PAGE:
A new national survey reports that in the average population the use of supplements does not take them over the tolerable upper intake limits of minerals and trace elements.
The survey analyzed data regarding the consumer behavior of 1070 supplement users (40.8% men, 59.2% women) aged between 18 and 93 years (1). The results showed that only in a few cases – involving the intake of magnesium, calcium and zinc in elderly individuals – supplement use took people over tolerable upper intake limits. Overall supplement use was not taking the normal population over recommended nutrient limits. Multiple use, meaning intakes via different supplement products, was not a widespread issue. Most supplements were consumed daily (61.3%), throughout the year (71.3%) and for at least one year (56.1%). Some risk groups showed a high mineral intake via normal foods.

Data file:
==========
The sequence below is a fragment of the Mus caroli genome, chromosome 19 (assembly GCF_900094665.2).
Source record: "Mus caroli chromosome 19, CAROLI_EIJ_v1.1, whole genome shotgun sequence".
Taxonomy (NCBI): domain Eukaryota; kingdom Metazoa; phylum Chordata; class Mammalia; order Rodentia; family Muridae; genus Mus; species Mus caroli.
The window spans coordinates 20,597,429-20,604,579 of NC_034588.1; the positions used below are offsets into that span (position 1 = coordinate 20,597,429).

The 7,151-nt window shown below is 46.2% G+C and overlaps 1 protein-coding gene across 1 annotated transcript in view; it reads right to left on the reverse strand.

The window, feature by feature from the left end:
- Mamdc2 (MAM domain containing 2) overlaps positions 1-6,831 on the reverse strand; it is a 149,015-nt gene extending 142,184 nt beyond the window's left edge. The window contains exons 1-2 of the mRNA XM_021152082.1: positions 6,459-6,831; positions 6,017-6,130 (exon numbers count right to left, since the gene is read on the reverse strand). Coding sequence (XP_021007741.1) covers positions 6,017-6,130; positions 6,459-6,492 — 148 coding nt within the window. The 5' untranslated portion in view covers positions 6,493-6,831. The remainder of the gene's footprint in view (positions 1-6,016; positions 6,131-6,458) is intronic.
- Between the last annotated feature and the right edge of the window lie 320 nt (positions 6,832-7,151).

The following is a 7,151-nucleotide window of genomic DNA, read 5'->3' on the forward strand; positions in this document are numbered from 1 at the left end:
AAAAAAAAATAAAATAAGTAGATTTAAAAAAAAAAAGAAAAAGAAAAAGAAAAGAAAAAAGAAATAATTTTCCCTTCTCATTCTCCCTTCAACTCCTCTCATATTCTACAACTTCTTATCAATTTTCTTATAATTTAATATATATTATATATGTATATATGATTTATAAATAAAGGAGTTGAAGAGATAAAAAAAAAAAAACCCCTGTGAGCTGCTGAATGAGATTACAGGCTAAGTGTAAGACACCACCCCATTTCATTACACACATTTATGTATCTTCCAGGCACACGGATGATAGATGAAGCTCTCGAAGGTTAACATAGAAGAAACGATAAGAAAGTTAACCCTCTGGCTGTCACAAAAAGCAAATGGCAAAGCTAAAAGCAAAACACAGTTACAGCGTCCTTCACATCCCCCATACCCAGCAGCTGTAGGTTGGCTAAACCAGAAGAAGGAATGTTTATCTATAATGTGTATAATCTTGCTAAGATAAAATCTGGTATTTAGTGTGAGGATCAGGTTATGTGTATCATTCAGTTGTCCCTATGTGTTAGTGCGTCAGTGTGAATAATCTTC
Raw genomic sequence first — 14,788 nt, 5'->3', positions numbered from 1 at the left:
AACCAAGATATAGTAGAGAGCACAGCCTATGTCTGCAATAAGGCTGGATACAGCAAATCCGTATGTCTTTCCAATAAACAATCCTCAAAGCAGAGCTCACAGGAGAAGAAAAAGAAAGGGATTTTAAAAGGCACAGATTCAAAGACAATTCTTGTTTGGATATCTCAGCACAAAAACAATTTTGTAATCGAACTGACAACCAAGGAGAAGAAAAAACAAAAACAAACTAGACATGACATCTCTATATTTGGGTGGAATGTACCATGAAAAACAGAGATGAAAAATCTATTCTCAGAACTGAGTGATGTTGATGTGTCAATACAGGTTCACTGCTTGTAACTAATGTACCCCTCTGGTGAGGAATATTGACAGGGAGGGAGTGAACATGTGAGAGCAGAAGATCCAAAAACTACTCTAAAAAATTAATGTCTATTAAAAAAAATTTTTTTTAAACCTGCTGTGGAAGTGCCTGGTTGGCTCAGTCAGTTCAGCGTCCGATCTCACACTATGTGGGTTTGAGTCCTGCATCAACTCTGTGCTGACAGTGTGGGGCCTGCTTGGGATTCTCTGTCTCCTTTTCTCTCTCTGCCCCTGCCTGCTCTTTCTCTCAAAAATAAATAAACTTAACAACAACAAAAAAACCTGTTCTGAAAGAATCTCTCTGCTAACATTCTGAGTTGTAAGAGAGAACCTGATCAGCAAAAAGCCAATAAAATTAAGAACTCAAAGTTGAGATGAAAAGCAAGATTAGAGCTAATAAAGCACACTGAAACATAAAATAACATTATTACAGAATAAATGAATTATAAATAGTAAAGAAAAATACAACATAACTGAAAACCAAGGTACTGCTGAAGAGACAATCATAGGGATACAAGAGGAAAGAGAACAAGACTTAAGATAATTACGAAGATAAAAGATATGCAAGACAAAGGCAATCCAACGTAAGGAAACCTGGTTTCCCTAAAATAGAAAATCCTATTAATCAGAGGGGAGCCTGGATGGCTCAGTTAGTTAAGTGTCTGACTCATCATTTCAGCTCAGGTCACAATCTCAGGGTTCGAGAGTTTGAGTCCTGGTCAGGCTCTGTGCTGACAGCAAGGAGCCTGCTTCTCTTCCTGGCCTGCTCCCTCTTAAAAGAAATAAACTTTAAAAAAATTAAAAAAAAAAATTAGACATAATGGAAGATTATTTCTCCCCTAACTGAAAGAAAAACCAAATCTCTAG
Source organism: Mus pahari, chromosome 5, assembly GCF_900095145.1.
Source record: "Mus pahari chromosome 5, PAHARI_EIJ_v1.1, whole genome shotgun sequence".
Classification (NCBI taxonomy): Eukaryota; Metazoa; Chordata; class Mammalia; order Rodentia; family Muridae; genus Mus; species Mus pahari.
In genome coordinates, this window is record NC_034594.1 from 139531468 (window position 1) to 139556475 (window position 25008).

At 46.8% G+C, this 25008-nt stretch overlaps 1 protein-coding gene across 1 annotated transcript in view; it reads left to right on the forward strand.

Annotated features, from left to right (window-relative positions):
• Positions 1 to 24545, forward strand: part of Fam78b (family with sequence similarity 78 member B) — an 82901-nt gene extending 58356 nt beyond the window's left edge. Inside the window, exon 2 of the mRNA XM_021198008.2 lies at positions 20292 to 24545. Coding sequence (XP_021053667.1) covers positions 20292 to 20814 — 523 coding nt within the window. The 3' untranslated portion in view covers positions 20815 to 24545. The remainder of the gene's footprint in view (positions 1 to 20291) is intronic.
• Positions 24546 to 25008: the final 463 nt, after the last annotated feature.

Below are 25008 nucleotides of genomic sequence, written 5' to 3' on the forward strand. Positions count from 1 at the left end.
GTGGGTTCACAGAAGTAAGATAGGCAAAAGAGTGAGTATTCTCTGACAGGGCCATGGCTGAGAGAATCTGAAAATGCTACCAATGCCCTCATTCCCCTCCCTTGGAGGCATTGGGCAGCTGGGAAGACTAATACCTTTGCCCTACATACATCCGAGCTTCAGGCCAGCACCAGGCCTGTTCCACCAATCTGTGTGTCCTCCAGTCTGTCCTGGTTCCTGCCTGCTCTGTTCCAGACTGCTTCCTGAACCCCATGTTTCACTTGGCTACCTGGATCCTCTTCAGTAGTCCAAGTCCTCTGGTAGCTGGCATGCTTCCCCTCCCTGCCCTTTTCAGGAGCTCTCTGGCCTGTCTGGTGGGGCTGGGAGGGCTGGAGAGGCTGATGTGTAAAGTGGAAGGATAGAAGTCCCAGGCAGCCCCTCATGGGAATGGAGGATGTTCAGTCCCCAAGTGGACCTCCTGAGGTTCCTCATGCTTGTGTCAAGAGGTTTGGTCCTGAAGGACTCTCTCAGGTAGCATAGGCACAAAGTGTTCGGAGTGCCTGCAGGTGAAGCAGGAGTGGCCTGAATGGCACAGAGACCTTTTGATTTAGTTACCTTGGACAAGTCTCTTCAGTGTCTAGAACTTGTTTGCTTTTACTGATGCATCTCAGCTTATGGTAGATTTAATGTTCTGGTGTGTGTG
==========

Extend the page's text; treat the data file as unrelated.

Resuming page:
The researchers commented that the consumption of supplements in European member states ranges between 17.9% and 60% of the population increasing with age. There is certain evidence that excessive intake of specific nutrients can cause adverse effects. Based on this background, maximum intake levels have been established for most minerals and vitamins. Setting EU-wide maximum amounts for vitamins and minerals in food supplements would be desirable but should be established with a sense of proportion, the scientists said.